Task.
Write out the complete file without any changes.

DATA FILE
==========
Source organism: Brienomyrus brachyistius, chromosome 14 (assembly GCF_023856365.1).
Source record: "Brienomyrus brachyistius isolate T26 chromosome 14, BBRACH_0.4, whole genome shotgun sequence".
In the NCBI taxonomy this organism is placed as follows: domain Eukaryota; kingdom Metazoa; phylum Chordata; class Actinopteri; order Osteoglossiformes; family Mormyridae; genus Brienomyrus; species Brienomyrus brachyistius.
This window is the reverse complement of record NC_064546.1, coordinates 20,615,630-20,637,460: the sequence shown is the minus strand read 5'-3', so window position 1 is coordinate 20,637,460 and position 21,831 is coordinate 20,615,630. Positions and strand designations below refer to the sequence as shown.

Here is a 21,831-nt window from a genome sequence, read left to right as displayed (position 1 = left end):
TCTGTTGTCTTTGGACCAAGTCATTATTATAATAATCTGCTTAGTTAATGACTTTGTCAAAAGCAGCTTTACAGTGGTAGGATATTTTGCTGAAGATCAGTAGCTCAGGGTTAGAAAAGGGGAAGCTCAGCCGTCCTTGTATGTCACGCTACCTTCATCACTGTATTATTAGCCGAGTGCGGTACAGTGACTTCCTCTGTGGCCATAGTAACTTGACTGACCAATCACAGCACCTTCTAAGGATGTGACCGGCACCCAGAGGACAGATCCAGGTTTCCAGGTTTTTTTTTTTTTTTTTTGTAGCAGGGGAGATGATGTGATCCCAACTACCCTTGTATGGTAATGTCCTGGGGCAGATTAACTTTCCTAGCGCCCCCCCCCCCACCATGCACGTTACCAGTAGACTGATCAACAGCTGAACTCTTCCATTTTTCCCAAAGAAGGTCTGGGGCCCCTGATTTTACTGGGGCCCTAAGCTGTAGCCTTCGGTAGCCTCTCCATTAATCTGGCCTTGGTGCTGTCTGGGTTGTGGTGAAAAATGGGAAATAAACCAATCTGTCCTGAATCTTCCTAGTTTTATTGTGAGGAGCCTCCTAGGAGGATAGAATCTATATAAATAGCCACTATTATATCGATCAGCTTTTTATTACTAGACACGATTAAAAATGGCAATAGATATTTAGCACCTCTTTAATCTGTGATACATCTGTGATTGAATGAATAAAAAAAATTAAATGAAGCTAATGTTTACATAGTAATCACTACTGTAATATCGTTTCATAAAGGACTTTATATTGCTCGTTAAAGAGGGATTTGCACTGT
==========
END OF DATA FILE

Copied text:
Source organism: Brienomyrus brachyistius, chromosome 14 (assembly GCF_023856365.1).
Source record: "Brienomyrus brachyistius isolate T26 chromosome 14, BBRACH_0.4, whole genome shotgun sequence".
In the NCBI taxonomy this organism is placed as follows: domain Eukaryota; kingdom Metazoa; phylum Chordata; class Actinopteri; order Osteoglossiformes; family Mormyridae; genus Brienomyrus; species Brienomyrus brachyistius.
This window is the reverse complement of record NC_064546.1, coordinates 20,615,630-20,637,460: the sequence shown is the minus strand read 5'-3', so window position 1 is coordinate 20,637,460 and position 21,831 is coordinate 20,615,630. Positions and strand designations below refer to the sequence as shown.

Here is a 21,831-nt window from a genome sequence, read left to right as displayed (position 1 = left end):
TCTGTTGTCTTTGGACCAAGTCATTATTATAATAATCTGCTTAGTTAATGACTTTGTCAAAAGCAGCTTTACAGTGGTAGGATATTTTGCTGAAGATCAGTAGCTCAGGGTTAGAAAAGGGGAAGCTCAGCCGTCCTTGTATGTCACGCTACCTTCATCACTGTATTATTAGCCGAGTGCGGTACAGTGACTTCCTCTGTGGCCATAGTAACTTGACTGACCAATCACAGCACCTTCTAAGGATGTGACCGGCACCCAGAGGACAGATCCAGGTTTCCAGGTTTTTTTTTTTTTTTTTTGTAGCAGGGGAGATGATGTGATCCCAACTACCCTTGTATGGTAATGTCCTGGGGCAGATTAACTTTCCTAGCGCCCCCCCCCCCACCATGCACGTTACCAGTAGACTGATCAACAGCTGAACTCTTCCATTTTTCCCAAAGAAGGTCTGGGGCCCCTGATTTTACTGGGGCCCTAAGCTGTAGCCTTCGGTAGCCTCTCCATTAATCTGGCCTTGGTGCTGTCTGGGTTGTGGTGAAAAATGGGAAATAAACCAATCTGTCCTGAATCTTCCTAGTTTTATTGTGAGGAGCCTCCTAGGAGGATAGAATCTATATAAATAGCCACTATTATATCGATCAGCTTTTTATTACTAGACACGATTAAAAATGGCAATAGATATTTAGCACCTCTTTAATCTGTGATACATCTGTGATTGAATGAATAAAAAAAATTAAATGAAGCTAATGTTTACATAGTAATCACTACTGTAATATCGTTTCATAAAGGACTTTATATTGCTCGTTAAAGAGGGATTTGCACTGT